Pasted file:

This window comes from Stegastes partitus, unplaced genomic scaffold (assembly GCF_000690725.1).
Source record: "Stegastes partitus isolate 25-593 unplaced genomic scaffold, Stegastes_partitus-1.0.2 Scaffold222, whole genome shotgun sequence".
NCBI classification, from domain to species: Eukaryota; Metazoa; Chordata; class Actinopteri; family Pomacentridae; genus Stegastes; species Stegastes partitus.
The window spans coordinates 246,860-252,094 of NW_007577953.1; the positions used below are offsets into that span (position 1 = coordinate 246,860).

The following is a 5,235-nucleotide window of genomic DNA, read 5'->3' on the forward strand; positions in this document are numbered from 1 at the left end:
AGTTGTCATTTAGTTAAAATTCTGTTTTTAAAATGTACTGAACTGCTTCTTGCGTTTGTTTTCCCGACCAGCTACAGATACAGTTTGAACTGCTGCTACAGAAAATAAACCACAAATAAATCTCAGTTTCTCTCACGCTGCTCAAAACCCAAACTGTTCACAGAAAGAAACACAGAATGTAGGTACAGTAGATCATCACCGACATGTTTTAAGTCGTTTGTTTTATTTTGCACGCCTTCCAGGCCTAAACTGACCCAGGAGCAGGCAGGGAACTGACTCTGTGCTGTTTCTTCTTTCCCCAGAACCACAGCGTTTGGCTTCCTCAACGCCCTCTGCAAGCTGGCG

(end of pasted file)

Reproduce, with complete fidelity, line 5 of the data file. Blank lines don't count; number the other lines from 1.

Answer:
The following is a 5,235-nucleotide window of genomic DNA, read 5'->3' on the forward strand; positions in this document are numbered from 1 at the left end: